Towards Achieving Outcomes of the UNDP CPAP on Fostering Democratic Governance,
Calendar Year 2006‖, the UNDP-FDG Programme implemented the Result-based
Monitoring and Evaluation Framework and tools to ensure that all projects conformed with
the data requirements that could track the achievement of outputs, utilization of resources
and desired CPAP outcomes or progress towards the outcomes. As described, for monitoring
the project status, the tools and activities were the AWP format, Project Completion Report, field
visits of the PMO once a year, review of the outputs required (as contained in the TOR) for the
release of succeeding fund tranche, and two types of Quality Review (one by the IP and one by
independent reviewers) for completed projects. For monitoring the progress towards the
outcomes, the following were used: Standard Progress Report prepared by an independent
reviewer, conduct of the annual CPAP review by the Outcome Board, conduct of annual surveys
to establish baselines and progress towards the outcomes, and use of the HR and Gender
Diagnosis/tracking studies to track RBA and gender mainstreaming. For the management
structure, the Report cited the functions of the following entities:




                                                                                                 16
1. Executive Committee, composed of the UNDP and NEDA, ensured that the CPAP is being
  implemented properly;

2. Tripartite Committee, composed of the FDG Manager, NEDA and UP-NCPAG, provided the
  overall guidance and direction to the Portfolio and ensured that the projects would contribute to
  the target outcomes;

3. Implementing Partner, the UP-NCPAG, ensured the delivery of Portfolio targets and was
  accountable to the Tripartite and Executive Committees;

4. Project Management Office provided the technical, secretariat and administrative support to the
  projects.


        In addition, there were Responsible Parties which were tasked to implement their
respective projects under the FDG Programme. The IP and RPs met and interfaced through the
cluster meetings and other venues such as workshops. The four projects being funded by the
Democratic Governance Thematic Trust Funds reported directly to the UNDP Portfolio Manager.

         Partnership Experience. Some believed that UNDP was consultative in relating with the
RPs. It had a vital role in building on, expanding and fast-tracking existing thrusts and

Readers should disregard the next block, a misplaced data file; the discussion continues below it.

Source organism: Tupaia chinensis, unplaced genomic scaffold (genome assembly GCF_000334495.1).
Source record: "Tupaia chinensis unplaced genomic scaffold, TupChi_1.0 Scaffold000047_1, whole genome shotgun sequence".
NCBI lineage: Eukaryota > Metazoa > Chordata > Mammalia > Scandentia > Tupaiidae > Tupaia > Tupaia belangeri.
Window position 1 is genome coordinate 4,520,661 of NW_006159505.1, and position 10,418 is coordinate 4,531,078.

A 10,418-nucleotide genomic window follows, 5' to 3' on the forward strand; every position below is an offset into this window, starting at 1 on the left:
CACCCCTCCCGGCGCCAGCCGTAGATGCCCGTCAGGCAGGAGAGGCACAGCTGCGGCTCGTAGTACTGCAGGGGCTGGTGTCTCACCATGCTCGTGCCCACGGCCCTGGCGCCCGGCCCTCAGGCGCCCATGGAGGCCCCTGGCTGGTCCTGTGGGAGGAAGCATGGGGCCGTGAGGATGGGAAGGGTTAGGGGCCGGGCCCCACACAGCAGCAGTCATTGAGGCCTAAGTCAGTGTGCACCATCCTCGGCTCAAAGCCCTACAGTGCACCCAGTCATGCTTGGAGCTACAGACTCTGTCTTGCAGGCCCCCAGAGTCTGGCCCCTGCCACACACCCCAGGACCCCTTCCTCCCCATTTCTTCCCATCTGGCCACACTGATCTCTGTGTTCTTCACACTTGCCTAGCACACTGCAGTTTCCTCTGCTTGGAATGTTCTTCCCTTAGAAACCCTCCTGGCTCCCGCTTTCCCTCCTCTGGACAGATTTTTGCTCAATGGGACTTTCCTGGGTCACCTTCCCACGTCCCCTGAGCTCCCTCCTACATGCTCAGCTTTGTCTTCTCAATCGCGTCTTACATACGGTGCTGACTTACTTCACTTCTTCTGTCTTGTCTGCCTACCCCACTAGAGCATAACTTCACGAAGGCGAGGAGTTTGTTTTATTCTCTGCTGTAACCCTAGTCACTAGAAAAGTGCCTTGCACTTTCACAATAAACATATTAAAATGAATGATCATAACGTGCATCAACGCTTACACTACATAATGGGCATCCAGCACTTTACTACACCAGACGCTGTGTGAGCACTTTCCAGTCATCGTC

activities of the IP and RPs. However, the sudden change in programme thrust and
replacement of IP towards the end of 2006 by the UNDP without prior consultation or
communication with all stakeholders put the partnership in a precarious situation. In
addition, the future participation of the IP and the RPs on board vis-à-vis the new programme
thrust of UNDP was not clearly conveyed to the stakeholders. UNDP’s decisions were perceived
as not only lacking in transparency and communication but a contradiction in its own
principles of partnership strategy and empowerment goals. Many partners were in the belief
that the FDG was a multi-year engagement until 2009, subject to an annual performance review
of the participating RPs. Thus, the succeeding phases of their governance work, particularly for
2007 were affected by the sudden shift in thrust. In the first place, many RPs shared that the
annual project implementation was practically less than one year since the period also included
project processing, approval, and staggered release of project funds. Finally, some informants
opined that the current programme cycle should have been properly closed with all the RPs and
IP, and turned over to the new IP.

         On the other hand, the situation created an opportunity for RPs to look for other funding,
despite their varying fund sourcing capacities. Even during the project period, the IPs and UNDP
had encouraged the RPs to initiate fund sourcing outside the UNDP. To date, there are many RPs
which continued the next phases of their mandates as they were able to tap other funding (such as
the Model Police Station) or despite funding assurance (IPER, CCJD, CCAGG). However, there
were those which slowed down due to limited resources (such as the CPBD, SC, DILG).

        Some partners shared that although they welcomed new learning on project management,
there were mid-stream changes in the financial system of UNDP (from ATLAS to HAC to
FACE) and M and E tools which caused confusions. There were also delays in fund releases
which affected their implementation. While some RPs believed that the M and E tools facilitated
the reporting requirements of the RPs, others felt that some of these were cumbersome to
accomplish especially for projects that span less than a year.